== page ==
In Review: World Reader #6

The story is fantastic and the imagery will blow your mind.

The cover: Sarah is walking somewhere cosmic, as shown by the planets speeding behind her. Energy rips out of her eyes in violets that match her suit, suggesting she’s witness to something she shouldn’t be. The colors behind Sarah make this a trippy frontpiece. Excellent tease by interior artist and colorist Juan Doe for this final issue. Overall grade: A

The story: This is the confrontation that this series has been building to: Sarah is face to face with the tall alien that’s been destroying the spirits of the aliens whose dead worlds they visit. He reaches out to her and takes her hand. She lets loose with an explosion of psychic energy which rips into him, forcing him to his knees. She screams, “You killed all those people! All those worlds! Why?! Who are you?!” He mutters something indecipherable and falls to the ground. She rushes forward and he jumps up, blasting her back with energy from himself. Relenting, he offers her a hand and he pulls her up from her knees. She has so many questions and she needs answers, after all, he did kill everyone in her ship’s crew last issue, as well as all the aliens they just discovered. When asked his name, he replies, “Avin.” With his name, she continues to press, again asking why he killed life on all the worlds. “Is that what you think?…It was so empty…” It’s here that writer Jeff Loveness tells the tale of the mysterious creature known as Avin. In doing so, the curtain is pulled back to reveal who he is and what he’s been doing. For all the violence that Sarah has seen, her opinion of Avin changes, as will the reader’s. Avin’s quest is one that anyone would take if the opportunity arose, but it took a dark turn and now the creature is done. However, Sarah is by his side, and that’s something that’s not happened before. This reader is going to change him, in a simple, brilliant human way. Loveness ends this tale the only way it can: cosmically and god-like, but with the influence of a human. It’s that final inclusion that matters in the end: just one human. The story ends with Sarah’s character bringing influence to the universe. A stellar way to show the power of one. Overall grade: A

The art and colors: I’m an official fan of Juan Doe because of this series (and if you are, too, you should check out Dark Ark #1 which recently published from AfterShock!), so I’m going to biased in my review. One of the draws of this book have been the visuals, the art and the colors for which he’s responsible. The story has to have Doe creating alien environments on a cosmic scale with the characters employing energies beyond the knowledge of man. That’s no easy order for any artist, but look at how well he achieves these demands. The first panel of the book establishes the characters’ size and features, surrounded by a red swath of destruction. The energy that Sarah unleashes on the second page is powerful and beautiful, with the second panel having the color scheme of a 60s concert poster. When the human takes Avin’s hand at the bottom of 3, notice how the colors become a swirl of cool green to pacify all the rage that’s occurred. Avin’s constant swirl of tall hair makes it appear that he’s co-existing on another plane. The antagonist’s backstory goes for several pages, showing his humble beginnings, his decision to make a choice, and what came of that choice. This is an epic story and Doe is able to visually tell it in succinctly, even if it covers millions of years. The splash on Page 15 is my favorite of the issue as it has Sarah making a choice and it’s beautiful. The final page is truly touching for where it shows Sarah heading. The visuals are a perfect match for this story. Overall grade: A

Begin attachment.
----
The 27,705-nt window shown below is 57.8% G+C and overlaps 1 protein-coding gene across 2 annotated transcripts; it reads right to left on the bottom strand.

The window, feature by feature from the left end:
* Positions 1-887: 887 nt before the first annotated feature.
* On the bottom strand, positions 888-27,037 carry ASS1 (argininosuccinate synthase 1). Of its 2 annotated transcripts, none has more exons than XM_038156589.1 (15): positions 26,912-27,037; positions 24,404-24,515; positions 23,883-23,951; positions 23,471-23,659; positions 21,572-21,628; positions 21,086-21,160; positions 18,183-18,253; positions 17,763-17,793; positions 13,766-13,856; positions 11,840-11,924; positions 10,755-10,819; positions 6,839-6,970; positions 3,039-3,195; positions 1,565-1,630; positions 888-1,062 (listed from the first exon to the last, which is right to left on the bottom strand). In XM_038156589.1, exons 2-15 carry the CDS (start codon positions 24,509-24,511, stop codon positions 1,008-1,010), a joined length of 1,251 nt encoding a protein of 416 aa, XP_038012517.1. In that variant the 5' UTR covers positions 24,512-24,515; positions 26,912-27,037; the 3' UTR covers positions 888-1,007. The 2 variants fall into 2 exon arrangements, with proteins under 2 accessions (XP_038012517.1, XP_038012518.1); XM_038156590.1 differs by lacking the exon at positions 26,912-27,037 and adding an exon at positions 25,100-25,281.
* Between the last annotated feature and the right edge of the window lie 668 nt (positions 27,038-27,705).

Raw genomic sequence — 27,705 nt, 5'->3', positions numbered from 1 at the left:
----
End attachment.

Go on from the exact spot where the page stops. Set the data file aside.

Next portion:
The letters: Dave Sharpe steps in this issue to close out the story and his style matches the previous installments. This series has always employed a very unique look to the letters, with the narration and dialogue looking more like an alternative press book, which in turn makes the text seem closer to the characters than the polished text of other books. It’s only when Sarah yells, such as on Page 2, that Sharpe’s familiar style appears — these letters look like those found in the best Green Lantern comic books. The whisper that starts the third page had me straining my eyes and pulling the book closer to me so that I could see what’s said. This is an excellent way to literally pull the reader into the story. Overall grade: A

The final line: A terrific conclusion to the most cosmic tale in comics. The story is fantastic and the imagery is mind blowing. World Reader will rock your world. Overall grade: A

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Patrick Hayes was a contributor to the Comic Buyer's Guide for several years with "It's Bound to Happen!" and he's reviewed comics for TrekWeb and TrekCore. He's taught 8th graders English for 20 years and has taught high school English for five years and counting. He reads everything as often as he can, when not grading papers or looking up Star Trek, Star Wars, or Indiana Jones items online.
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